Samsung is stepping up efforts to reduce reliance on Qualcomm Inc. by developing mobile phone chipsets for third-generation (3G) services that use European technology.
If the development of the W-CDMA chipsets is successful, Samsung is expected to
become significantly less dependent on chipsets made by Qualcomm of the United
States, some analysts here said.
Samsung is developing a so-called dual-band, dual-mode W-CDMA chipset for use in
The dual-band, dual-mode chipset means it can work in both the CDMA2000 1X network
developed by Qualcomm and the W-CDMA network, a successor of Europe's global system
for mobile communications technology.
The introduction of the dual-band, dual-mode chipset is considered a crucial factor
in South Korea since the government is requiring European 3G service operators -- SK
Telecom Co. and KTF Co. -- to provide handsets equipped with the chipset.
In South Korea, Qualcomm's CDMA2000 1X technology, dubbed one of the 2.5-generation
mobile phone standards, has long been a dominant technology for mobile phones with
faster Internet capability.
Although SK Telecom and KTF launched commercial European 3G services in late 2003,
the new technology has so far been a failure, mainly due to a lack of available
handsets and limited network coverage.
Operators have accused handset makers of delaying the introduction of dual-band,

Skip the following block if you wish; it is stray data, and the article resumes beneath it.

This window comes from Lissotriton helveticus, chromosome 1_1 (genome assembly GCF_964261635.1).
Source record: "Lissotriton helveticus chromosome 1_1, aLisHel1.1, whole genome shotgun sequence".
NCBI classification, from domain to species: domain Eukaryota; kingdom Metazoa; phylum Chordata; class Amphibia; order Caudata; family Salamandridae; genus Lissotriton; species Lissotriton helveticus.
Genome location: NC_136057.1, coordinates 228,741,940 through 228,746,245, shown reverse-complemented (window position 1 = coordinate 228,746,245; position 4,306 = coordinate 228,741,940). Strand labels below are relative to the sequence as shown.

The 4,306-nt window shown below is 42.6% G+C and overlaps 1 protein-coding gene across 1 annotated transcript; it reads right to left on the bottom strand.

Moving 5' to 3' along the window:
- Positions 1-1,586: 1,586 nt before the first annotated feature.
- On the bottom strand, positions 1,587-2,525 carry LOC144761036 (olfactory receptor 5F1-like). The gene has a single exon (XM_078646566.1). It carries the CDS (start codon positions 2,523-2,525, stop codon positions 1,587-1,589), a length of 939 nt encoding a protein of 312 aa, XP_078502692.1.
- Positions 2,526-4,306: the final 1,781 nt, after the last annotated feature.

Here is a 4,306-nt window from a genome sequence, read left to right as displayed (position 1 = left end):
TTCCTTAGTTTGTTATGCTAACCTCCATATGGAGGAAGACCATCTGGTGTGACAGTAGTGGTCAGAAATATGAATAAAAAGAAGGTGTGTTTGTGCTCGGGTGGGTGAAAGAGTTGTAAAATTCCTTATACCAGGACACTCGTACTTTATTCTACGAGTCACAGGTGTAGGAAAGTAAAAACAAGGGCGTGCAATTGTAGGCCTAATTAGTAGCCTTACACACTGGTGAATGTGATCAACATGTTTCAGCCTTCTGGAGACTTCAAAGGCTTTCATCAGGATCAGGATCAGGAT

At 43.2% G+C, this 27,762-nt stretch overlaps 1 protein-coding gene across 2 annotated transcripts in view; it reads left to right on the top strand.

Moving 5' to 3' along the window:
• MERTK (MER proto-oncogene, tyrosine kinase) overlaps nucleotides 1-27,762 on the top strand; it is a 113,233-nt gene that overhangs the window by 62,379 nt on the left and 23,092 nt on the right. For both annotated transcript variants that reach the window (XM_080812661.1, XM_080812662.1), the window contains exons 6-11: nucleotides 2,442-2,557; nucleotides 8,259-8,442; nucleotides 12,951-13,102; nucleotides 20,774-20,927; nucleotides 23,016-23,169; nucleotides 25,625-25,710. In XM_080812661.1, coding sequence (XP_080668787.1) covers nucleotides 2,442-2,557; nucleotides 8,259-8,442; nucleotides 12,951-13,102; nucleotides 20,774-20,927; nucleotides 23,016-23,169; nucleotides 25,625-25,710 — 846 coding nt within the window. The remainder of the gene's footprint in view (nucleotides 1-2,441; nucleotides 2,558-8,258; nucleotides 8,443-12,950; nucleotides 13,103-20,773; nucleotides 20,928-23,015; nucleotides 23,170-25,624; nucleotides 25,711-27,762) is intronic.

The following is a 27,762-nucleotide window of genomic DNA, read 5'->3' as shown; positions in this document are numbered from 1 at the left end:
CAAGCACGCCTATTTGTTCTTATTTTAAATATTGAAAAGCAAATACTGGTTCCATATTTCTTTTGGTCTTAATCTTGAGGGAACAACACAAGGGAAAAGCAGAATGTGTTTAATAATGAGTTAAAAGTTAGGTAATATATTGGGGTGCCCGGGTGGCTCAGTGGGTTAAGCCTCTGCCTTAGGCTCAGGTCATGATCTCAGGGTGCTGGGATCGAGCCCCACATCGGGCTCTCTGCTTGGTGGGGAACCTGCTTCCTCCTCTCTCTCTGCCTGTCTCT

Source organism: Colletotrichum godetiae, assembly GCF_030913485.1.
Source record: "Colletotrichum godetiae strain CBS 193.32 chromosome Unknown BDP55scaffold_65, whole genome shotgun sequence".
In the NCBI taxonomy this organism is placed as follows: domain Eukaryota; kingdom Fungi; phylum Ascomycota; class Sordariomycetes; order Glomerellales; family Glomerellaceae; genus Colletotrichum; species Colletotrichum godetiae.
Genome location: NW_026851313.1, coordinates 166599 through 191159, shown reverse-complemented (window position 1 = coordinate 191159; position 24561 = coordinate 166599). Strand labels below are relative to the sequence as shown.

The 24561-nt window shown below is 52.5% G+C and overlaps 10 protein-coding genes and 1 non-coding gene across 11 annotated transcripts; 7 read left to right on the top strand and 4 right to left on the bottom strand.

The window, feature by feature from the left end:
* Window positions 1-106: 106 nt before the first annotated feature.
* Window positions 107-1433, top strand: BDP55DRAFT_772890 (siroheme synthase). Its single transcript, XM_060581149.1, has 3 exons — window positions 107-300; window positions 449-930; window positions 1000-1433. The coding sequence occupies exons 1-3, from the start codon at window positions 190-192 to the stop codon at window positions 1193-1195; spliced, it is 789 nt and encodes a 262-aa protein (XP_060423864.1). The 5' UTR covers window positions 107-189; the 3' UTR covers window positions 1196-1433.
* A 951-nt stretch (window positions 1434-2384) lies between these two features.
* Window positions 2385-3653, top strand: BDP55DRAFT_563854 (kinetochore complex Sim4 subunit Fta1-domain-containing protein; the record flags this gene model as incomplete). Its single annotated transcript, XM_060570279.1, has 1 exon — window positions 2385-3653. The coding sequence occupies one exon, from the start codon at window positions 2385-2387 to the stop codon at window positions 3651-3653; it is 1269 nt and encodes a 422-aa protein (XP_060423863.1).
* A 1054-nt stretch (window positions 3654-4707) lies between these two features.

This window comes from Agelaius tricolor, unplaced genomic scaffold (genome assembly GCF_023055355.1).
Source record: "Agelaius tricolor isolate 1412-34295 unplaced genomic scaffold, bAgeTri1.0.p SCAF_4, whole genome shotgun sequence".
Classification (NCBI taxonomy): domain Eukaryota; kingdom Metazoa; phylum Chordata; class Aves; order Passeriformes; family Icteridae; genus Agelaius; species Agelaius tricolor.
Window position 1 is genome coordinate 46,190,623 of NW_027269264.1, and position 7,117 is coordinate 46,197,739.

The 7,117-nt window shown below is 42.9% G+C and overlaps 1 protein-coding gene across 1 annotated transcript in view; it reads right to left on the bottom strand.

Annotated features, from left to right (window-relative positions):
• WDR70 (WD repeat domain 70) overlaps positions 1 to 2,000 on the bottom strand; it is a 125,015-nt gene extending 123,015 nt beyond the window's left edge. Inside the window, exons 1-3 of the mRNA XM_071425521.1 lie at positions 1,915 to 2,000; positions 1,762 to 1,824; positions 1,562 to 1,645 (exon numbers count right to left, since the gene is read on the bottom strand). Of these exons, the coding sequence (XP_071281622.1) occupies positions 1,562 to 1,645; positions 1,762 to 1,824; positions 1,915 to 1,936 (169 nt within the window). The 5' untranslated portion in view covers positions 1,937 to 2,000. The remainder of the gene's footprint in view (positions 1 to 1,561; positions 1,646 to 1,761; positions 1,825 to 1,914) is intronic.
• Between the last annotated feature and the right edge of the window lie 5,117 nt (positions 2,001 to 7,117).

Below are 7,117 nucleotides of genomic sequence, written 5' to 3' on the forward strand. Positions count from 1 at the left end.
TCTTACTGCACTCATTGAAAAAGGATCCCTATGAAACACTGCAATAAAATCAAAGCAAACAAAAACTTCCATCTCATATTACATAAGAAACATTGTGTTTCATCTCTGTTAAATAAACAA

dual-mode W-CDMA handsets, while handset makers have criticized Qualcomm for
postponing the production of necessary chipsets.
Still, it remains unclear when Qualcomm will introduce its dual-band and dual-mode
W-CDMA chipset, the MSM7600.
Qualcomm owns key patents on code division multiple access (CDMA) technology, one of
two major wireless standards, and South Korean handset makers were the first in the
world to commercialize it.
Qualcomm has benefited from the rising sales of CDMA handsets in worldwide markets.
Under an agreement, Qualcomm collects 5.25 percent of local sales of handsets in
royalties and 5.75 percent of exports from South Korean manufacturers.
South Korean handset makers such as Samsung and LG Electronics Inc., which enjoy
robust sales of CDMA handsets, are key contributors to Qualcomm's earnings.
However, Qualcomm has drawn criticism from Korean clients, as it offered a more
favorable royalty rate to Chinese manufacturers.
Samsung's move to develop its own 3G chipsets is also aimed at taking a leadership
role in the so-called fourth-generation (4G) mobile network era, some analysts here
On March 13, Lee Ki-tae, head of Samsung's mobile phone business division, told
Yonhap News that the company was preparing for the local standardization of the 4G
"I expect the 4G service to start around 2012," Lee said on the sidelines of the
world's largest high-tech trade fair, Cebit, in Hanover, Germany.
Worldwide demand for W-CDMA handsets is forecast to total about 50 million units this
year, according to Lee.